Tuesday, July 10, 2018

Cover Reveal: In a Suspect Universe

When I first saw the cover by Bradley Sharp for a book of mine about to be released (it was The Man Who Loved Alien Landscapes), I was in the hospital recovering from back surgery performed by three specialist surgeons. The surgery happened after  months of inexplicable neck pains, frightful double vision, and signs of bizarre destructive activity in my spinal column. I was feeling better—the surgery was successful—but also realizing that the recovery would be long.

And then came a sudden gift from the cloud. It was my best moment there in the hospital.

I received, by email on my iPhone, the image of the cover for my upcoming book, which was my very first novel. 

I became sooooo happy!

I had been worried, not knowing what the cover would be like, and having recently seen several books (for a favorite author) with covers I felt were completely inappropriate (not by Brad). 

But Brad’s rendition brought me not only a surge of relief but an uplift of joy. I was thrilled with it--with its suggestive accuracy, its emotional appeal, its symbolic rendition of the protagonist’s longings. 

I showed it to every nurse and physician who came into my room.

I didn’t think a later reveal could match the euphoria felt on seeing the cover to my first novel for the first time (I wrote about it in an earlier blog entry), but when Bradley Sharp is the artist, a second experience is just as exciting. 

See the official cover reveal from Dog Star Books here.  I reprint the cover below, but both covers can be seen in the column to the right of this entry.    

I have only those two examples so far (I saw his other covers but I hadn't read the books), yet I can see in them characteristics that would make both writer and reader mighty grateful for what he can do. 

First, he obviously looks into the manuscript to get ideas. When a cover is commissioned, authors receive questionnaires sent by the publisher that ask for short paragraph descriptions of the protagonist, the antagonist, the setting, and recommendations for what the cover could show, which are then sent to the artist.  Busy artists might use this material exclusively and never look at the actual manuscript at all. But Brad puts ideas into his covers that obviously come from his own examination of the manuscript--he does his homework, and it shows. The first cover included specifics about the jungle setting, its layers of growth, the “underworld” of luminescent vegetation, none of which were included in the description I sent. And the second cover has details in the misty section (see the square-rigger?) that also were not part of my questionnaire and yet do appear in the book.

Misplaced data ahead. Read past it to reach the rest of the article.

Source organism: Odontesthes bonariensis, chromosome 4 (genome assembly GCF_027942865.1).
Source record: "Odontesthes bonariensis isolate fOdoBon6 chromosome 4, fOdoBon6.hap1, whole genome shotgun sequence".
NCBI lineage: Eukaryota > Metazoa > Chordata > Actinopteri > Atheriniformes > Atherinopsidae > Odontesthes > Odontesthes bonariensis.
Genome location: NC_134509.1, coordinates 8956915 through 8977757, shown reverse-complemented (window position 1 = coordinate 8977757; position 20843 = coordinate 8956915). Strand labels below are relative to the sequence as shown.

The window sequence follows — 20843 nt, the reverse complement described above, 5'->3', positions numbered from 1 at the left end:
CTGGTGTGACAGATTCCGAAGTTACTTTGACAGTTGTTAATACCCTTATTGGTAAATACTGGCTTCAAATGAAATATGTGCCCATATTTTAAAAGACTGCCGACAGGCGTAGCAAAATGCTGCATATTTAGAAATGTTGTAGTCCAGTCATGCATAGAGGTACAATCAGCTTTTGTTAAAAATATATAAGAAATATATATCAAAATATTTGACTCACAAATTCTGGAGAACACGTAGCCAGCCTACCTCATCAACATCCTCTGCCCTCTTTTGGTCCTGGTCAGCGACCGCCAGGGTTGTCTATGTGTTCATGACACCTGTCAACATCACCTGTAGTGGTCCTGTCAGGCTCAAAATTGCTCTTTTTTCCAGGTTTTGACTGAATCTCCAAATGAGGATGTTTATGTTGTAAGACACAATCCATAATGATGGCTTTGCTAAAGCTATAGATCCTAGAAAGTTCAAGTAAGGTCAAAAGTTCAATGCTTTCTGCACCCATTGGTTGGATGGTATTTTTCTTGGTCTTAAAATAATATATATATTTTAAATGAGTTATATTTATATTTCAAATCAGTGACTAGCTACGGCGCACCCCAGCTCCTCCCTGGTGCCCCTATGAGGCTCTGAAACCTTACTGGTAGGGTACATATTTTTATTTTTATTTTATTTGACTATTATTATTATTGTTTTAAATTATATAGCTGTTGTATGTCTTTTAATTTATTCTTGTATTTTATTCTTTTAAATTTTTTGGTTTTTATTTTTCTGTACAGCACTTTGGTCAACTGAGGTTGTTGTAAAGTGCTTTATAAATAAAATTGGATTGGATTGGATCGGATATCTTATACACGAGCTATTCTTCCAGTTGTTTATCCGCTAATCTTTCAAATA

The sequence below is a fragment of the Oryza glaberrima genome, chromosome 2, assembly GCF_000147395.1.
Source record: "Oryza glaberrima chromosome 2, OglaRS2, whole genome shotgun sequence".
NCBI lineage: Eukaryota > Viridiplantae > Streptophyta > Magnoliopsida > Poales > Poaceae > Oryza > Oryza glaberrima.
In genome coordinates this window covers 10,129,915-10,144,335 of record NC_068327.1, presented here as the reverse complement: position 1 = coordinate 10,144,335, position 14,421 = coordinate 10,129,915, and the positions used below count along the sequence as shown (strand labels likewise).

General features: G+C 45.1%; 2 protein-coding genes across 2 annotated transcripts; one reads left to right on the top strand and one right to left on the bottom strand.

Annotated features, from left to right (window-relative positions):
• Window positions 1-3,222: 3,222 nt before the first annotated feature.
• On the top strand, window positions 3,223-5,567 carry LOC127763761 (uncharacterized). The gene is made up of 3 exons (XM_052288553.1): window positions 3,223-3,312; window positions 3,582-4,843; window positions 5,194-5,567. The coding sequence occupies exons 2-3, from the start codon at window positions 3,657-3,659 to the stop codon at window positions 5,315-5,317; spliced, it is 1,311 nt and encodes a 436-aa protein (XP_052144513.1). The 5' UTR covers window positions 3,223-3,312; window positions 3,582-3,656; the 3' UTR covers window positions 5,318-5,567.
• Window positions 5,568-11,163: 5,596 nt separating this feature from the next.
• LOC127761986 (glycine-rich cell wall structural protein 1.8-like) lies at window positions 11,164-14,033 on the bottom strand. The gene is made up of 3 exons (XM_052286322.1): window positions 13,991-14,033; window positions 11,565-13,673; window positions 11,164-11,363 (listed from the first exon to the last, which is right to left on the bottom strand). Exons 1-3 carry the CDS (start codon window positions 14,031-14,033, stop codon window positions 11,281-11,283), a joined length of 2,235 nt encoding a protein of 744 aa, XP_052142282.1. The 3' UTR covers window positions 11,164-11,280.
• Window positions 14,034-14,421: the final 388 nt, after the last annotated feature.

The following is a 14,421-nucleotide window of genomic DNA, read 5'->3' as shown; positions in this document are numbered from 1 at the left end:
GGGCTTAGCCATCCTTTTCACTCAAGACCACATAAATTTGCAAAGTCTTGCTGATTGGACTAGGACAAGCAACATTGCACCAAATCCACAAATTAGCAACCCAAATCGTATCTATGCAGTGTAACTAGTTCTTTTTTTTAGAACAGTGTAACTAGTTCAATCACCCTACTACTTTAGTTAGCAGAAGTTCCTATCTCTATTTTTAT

Second, he can translate verbal ideas into visual images, making suggestions or even  symbols of more abstract concepts from the story.  In both novels, there’s a deep connection between the protagonist and the alien planets he visits. The spread arms of the figure in the first cover represents this idea perfectly, as does the contemplative stance of the person--the protagonist again--in the second cover. These images convey ideas unconsciously accepted by the viewer:  the first figure “loves” the landscape, and the second is wary but fascinated, sensing a connection between himself and what he’s looking at, which could be threatening.  And the way the whitish mist (with its mysterious objects) is aligned with the head of the person suggests that such a connection might be closer than he expects (which is a major plot point).

Third, the composition.  Both covers use an overall symmetry (with necessary exceptions to it), which provides a sense of stasis or order in the midst of peculiar alien phenomena. The visual balance is like a pause, a moment of poised observation of an object that causes wonder and fear—with a notion that the wonder transcends the fear.  (This kind of symmetry reminds me of the best of Stanley Kubrick, his use of balance in 2001, of course, but even The Shining, to confront obscure and frightening phenomena.)

And fourth, the detail.  I mentioned the minutiae of the jungle in the first cover but also, if you look closely, you can see a ring-shape lurking in the sky (this refers to Annulus, a habitat in space that’s a setting in the novel).  And in the second cover, the “illuminated forest” and its various colors are highlighted with a glowing mist in between the trees—depicting the shape of the boughs, but also suggestive of the strangeness of the growth.  And note how the objects in the white mist—tentacles, arches, undefined structures—are different from the more natural ones around it, the forest and the cliffs.  This contrast is  part of the story.  And the mound behind the mist, even taller than what I imagined in the novel, is appropriately overwhelming for the protagonist.  (And, yes, those oval objects are eyes.)

So, if the point of a cover artist is to convey, in one stark and immediate image, the overall mood and idea of the novel, then both these covers succeed very well. The accuracy of the feelings conveyed might not be noticed on a first viewing (the novel must be read for that), but it’s still conveyed, and it reaches the visual part of the mind if not yet the verbal. But that's exactly what it should do--hit the brain immediately with a memorable impression.

Hey, maybe I write these books just so I can see the cover Brad will produce for them. 

I thank him again. And I thank Dog Star Books for choosing him in the first place.

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